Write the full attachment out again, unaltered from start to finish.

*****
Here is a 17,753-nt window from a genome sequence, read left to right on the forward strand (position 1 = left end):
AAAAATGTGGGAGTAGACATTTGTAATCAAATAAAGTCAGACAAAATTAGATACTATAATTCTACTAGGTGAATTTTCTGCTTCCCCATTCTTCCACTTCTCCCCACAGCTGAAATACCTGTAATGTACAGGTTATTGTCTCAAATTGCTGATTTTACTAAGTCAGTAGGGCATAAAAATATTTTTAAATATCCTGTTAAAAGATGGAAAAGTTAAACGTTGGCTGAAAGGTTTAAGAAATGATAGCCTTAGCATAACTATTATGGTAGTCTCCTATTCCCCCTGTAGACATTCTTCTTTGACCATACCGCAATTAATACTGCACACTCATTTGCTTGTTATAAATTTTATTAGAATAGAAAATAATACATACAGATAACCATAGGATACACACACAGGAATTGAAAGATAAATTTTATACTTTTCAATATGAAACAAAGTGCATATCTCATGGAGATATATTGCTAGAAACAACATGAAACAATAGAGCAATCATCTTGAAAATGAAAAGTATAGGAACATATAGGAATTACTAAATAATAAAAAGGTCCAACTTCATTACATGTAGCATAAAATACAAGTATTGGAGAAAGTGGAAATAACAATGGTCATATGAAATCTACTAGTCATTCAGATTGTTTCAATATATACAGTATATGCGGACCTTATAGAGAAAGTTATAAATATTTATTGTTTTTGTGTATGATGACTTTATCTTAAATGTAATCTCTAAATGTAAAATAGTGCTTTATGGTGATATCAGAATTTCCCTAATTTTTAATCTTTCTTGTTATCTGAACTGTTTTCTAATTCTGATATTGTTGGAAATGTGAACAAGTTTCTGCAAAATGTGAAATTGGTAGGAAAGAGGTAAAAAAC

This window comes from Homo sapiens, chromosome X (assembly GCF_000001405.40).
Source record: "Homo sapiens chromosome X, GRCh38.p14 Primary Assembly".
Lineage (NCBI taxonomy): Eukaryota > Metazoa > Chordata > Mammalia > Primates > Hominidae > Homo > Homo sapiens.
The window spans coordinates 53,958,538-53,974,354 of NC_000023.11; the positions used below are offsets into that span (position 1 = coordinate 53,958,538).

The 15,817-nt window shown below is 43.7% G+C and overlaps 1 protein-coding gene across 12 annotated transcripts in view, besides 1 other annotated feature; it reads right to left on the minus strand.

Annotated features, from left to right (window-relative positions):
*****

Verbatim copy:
Here is a 17,753-nt window from a genome sequence, read left to right on the forward strand (position 1 = left end):
AAAAATGTGGGAGTAGACATTTGTAATCAAATAAAGTCAGACAAAATTAGATACTATAATTCTACTAGGTGAATTTTCTGCTTCCCCATTCTTCCACTTCTCCCCACAGCTGAAATACCTGTAATGTACAGGTTATTGTCTCAAATTGCTGATTTTACTAAGTCAGTAGGGCATAAAAATATTTTTAAATATCCTGTTAAAAGATGGAAAAGTTAAACGTTGGCTGAAAGGTTTAAGAAATGATAGCCTTAGCATAACTATTATGGTAGTCTCCTATTCCCCCTGTAGACATTCTTCTTTGACCATACCGCAATTAATACTGCACACTCATTTGCTTGTTATAAATTTTATTAGAATAGAAAATAATACATACAGATAACCATAGGATACACACACAGGAATTGAAAGATAAATTTTATACTTTTCAATATGAAACAAAGTGCATATCTCATGGAGATATATTGCTAGAAACAACATGAAACAATAGAGCAATCATCTTGAAAATGAAAAGTATAGGAACATATAGGAATTACTAAATAATAAAAAGGTCCAACTTCATTACATGTAGCATAAAATACAAGTATTGGAGAAAGTGGAAATAACAATGGTCATATGAAATCTACTAGTCATTCAGATTGTTTCAATATATACAGTATATGCGGACCTTATAGAGAAAGTTATAAATATTTATTGTTTTTGTGTATGATGACTTTATCTTAAATGTAATCTCTAAATGTAAAATAGTGCTTTATGGTGATATCAGAATTTCCCTAATTTTTAATCTTTCTTGTTATCTGAACTGTTTTCTAATTCTGATATTGTTGGAAATGTGAACAAGTTTCTGCAAAATGTGAAATTGGTAGGAAAGAGGTAAAAAAC

This window comes from Homo sapiens, chromosome X (assembly GCF_000001405.40).
Source record: "Homo sapiens chromosome X, GRCh38.p14 Primary Assembly".
Lineage (NCBI taxonomy): Eukaryota > Metazoa > Chordata > Mammalia > Primates > Hominidae > Homo > Homo sapiens.
The window spans coordinates 53,958,538-53,974,354 of NC_000023.11; the positions used below are offsets into that span (position 1 = coordinate 53,958,538).

The 15,817-nt window shown below is 43.7% G+C and overlaps 1 protein-coding gene across 12 annotated transcripts in view, besides 1 other annotated feature; it reads right to left on the minus strand.

Annotated features, from left to right (window-relative positions):